Did you know that your severely premature infant may be eligible for Supplemental Security Income (SSI), regardless of your income? Many people don’t realize that SSI was designed to cover severely disabled children in the first place.
Will your income prevent your child from getting benefits?
Since a portion of a parent’s income is “deemed” to their child’s care, even children with serious disabilities often don’t qualify for benefits because their parent’s income is above the financial threshold that SSI allows. However, your income isn’t a factor if your child is in a hospital’s neonatal unit due to his or her low-birth weight and other problems related to his or her premature birth. A parent’s income can only be deemed to a child that is actually in his or her care — which isn’t the case when your newborn is in the hospital (and likely to remain so for an extended period of time).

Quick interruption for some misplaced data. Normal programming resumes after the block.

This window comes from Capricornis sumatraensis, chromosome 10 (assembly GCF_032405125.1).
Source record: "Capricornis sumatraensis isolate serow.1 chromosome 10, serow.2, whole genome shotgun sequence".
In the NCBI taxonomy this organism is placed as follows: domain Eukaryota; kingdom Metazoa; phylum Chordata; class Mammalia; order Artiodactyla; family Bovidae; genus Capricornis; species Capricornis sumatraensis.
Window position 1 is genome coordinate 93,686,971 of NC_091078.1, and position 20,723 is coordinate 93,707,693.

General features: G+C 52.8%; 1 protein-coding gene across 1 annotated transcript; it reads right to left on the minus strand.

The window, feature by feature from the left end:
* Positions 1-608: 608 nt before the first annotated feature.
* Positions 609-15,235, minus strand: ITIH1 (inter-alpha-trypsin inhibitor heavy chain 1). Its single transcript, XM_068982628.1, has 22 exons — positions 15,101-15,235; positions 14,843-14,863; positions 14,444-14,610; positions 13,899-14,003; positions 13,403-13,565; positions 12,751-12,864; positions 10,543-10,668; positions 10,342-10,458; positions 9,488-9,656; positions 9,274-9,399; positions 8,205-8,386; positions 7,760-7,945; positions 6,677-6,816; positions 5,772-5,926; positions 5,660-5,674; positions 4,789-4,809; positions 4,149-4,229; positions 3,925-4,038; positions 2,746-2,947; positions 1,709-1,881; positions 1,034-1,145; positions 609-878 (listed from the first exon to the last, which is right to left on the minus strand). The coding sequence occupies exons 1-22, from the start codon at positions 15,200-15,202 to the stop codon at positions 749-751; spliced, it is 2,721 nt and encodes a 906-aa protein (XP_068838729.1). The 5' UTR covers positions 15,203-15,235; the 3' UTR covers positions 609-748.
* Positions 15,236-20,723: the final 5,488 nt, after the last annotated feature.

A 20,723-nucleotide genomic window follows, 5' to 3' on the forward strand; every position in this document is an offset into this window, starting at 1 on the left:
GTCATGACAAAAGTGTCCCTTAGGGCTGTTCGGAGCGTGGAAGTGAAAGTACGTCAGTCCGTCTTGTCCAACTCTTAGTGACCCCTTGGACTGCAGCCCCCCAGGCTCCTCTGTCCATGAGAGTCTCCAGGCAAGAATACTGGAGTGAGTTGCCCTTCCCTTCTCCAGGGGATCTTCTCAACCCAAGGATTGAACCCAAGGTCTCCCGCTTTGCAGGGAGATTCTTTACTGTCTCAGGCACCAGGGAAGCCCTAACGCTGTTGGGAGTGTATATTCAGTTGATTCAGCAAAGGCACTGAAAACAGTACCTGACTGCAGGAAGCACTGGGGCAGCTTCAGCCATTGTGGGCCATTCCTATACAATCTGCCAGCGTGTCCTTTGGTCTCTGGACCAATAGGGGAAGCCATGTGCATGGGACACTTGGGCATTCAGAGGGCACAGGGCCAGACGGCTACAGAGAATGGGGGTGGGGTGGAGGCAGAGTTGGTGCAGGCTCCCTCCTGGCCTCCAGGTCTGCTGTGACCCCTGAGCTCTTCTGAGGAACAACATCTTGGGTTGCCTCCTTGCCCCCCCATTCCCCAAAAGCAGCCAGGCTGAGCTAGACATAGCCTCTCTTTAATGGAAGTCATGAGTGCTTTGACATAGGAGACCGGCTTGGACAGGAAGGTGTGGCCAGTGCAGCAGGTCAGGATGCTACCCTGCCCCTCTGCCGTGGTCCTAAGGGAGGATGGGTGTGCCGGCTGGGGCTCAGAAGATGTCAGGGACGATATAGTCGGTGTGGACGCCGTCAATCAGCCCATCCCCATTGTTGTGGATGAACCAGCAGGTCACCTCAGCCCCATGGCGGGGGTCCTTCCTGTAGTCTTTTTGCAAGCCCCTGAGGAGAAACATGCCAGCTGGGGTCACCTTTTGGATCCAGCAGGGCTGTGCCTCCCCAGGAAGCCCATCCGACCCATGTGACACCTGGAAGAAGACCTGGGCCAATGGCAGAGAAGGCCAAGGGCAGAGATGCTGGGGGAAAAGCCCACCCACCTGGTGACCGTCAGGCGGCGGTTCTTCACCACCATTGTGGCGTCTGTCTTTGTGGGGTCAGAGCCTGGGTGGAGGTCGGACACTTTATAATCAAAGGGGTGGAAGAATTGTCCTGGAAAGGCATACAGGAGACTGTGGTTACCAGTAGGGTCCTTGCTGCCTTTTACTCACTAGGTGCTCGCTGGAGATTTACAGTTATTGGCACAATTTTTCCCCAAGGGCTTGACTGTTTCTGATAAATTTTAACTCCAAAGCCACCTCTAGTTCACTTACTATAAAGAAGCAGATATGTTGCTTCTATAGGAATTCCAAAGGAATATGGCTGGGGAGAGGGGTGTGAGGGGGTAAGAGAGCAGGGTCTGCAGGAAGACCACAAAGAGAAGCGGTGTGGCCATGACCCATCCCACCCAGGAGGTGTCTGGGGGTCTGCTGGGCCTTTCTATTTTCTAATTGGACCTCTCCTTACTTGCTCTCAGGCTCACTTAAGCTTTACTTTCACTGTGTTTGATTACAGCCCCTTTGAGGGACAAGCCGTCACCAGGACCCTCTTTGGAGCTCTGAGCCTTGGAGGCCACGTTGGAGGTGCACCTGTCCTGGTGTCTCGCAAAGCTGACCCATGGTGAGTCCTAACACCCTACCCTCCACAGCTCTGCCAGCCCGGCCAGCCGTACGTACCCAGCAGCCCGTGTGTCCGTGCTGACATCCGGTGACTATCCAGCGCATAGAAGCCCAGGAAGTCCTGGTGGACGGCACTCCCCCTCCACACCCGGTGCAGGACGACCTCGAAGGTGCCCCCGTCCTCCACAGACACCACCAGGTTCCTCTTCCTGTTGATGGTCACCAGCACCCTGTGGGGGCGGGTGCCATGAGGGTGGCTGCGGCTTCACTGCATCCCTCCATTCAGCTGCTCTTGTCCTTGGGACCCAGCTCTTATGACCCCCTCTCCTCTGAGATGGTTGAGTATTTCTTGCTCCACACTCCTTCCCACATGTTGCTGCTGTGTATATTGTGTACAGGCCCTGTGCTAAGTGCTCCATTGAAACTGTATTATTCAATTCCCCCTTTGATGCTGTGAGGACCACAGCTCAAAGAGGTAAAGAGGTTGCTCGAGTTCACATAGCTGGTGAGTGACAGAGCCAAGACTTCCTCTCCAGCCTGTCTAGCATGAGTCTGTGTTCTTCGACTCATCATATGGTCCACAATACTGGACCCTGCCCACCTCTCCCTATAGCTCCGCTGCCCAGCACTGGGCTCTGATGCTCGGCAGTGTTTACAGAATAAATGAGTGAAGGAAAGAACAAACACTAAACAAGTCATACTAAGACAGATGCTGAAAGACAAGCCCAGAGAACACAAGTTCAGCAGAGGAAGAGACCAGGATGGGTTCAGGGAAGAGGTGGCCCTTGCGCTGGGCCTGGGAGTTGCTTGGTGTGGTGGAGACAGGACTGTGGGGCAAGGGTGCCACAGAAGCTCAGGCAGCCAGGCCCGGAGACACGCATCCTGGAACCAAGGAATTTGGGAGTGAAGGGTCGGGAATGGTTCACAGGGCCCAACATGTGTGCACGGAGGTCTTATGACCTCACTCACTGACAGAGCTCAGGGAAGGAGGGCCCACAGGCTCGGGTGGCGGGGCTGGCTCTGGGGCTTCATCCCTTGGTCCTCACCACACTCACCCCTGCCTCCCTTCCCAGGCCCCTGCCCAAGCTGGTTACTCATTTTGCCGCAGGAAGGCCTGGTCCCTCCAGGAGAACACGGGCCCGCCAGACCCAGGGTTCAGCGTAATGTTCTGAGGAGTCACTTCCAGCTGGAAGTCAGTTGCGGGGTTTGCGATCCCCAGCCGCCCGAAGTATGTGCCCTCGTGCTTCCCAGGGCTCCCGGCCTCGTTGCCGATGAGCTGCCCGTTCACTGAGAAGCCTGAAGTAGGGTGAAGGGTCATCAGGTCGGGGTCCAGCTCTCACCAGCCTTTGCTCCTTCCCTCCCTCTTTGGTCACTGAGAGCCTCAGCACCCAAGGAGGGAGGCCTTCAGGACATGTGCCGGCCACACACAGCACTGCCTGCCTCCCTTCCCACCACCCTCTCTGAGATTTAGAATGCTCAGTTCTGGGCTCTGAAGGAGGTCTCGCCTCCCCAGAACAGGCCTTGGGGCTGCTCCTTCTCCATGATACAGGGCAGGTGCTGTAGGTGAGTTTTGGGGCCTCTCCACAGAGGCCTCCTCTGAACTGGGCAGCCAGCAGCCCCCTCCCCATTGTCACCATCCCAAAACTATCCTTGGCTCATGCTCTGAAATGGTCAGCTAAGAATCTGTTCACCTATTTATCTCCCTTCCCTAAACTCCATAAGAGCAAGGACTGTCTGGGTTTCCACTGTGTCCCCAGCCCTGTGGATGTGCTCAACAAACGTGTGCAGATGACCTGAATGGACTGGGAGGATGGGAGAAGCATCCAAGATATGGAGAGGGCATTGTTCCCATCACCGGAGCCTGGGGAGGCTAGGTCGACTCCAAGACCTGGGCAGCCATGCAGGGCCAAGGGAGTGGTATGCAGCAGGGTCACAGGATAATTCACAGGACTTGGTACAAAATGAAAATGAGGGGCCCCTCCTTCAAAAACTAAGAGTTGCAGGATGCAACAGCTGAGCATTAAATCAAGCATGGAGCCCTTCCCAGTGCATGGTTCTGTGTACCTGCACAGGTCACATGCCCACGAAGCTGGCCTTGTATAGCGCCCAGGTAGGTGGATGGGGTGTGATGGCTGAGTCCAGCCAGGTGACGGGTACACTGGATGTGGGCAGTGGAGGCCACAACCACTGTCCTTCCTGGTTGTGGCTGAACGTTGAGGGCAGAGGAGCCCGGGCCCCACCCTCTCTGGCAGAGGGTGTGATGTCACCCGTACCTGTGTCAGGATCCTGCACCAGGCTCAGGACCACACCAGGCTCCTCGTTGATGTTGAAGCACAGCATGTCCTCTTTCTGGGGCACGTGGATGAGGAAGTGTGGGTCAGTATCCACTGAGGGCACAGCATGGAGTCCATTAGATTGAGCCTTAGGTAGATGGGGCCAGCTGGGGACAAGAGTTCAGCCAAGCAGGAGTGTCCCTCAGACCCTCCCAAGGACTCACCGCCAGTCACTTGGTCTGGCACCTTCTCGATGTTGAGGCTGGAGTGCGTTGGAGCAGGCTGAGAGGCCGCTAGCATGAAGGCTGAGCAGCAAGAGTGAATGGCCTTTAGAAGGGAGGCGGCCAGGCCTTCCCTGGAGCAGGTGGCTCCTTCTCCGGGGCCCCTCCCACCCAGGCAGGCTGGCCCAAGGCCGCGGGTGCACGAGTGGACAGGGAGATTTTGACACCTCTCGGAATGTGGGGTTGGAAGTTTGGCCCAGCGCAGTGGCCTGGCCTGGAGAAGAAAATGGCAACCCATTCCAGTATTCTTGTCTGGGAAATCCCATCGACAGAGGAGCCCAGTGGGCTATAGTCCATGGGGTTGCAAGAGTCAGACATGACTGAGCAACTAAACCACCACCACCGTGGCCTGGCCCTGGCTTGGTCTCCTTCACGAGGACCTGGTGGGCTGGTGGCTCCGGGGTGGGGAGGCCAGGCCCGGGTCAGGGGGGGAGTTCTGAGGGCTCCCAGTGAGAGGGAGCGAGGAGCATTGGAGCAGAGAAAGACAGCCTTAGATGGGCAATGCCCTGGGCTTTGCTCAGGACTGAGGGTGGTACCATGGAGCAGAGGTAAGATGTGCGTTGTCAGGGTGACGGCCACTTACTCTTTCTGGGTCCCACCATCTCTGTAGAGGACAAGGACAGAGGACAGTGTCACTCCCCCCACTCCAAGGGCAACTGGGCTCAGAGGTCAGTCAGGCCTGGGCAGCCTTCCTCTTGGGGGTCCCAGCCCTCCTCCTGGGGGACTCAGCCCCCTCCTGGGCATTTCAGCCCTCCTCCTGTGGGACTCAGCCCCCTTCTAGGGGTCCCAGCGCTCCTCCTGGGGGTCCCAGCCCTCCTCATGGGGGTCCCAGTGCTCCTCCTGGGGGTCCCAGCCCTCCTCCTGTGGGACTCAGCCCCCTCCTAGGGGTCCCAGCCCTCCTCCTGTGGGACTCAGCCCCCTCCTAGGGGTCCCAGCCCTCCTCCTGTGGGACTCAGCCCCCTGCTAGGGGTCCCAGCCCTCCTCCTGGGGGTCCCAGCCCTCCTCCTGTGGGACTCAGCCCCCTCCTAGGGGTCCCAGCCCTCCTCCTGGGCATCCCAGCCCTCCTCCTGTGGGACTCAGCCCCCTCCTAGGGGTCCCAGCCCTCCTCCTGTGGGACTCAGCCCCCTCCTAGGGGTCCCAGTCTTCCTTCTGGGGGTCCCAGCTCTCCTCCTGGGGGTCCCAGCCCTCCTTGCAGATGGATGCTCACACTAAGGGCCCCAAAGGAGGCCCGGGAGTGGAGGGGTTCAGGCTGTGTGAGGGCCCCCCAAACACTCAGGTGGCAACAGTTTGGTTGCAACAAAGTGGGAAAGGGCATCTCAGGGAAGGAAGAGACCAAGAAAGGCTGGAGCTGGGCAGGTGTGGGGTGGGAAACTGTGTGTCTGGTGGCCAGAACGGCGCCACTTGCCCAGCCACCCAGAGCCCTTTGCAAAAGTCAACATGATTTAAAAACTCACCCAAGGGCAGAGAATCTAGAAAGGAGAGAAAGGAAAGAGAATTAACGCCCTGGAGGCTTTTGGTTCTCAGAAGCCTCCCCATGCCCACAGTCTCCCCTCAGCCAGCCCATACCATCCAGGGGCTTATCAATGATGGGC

What if you really don’t need the money?
If you’re financially comfortable, you may not feel like you “need” the SSI benefits your child is due. However, SSI provides far more than a small monthly check. It also brings entitlement to Medi-Cal benefits. When your child is in neonatal care, even the best insurance is seldom enough to cover all expenses. Copays alone can bankrupt an otherwise financially stable family.
What is considered a low-birth weight?
The Social Security Administration (SSA) automatically considers an infant who weighs less than 1200 grams to be disabled, regardless of the length of gestation. In other cases, an infant’s birth weight will be compared with the length of gestation along with other factors, such as whether or not the child has other problems, like respiratory issues, cerebral palsy or some other condition present from birth.
There are also many other reasons that young children — even infants — can qualify for Supplemental Security Income. If you believe your child is disabled, find out more about your legal right to benefits that can help your child far into the future.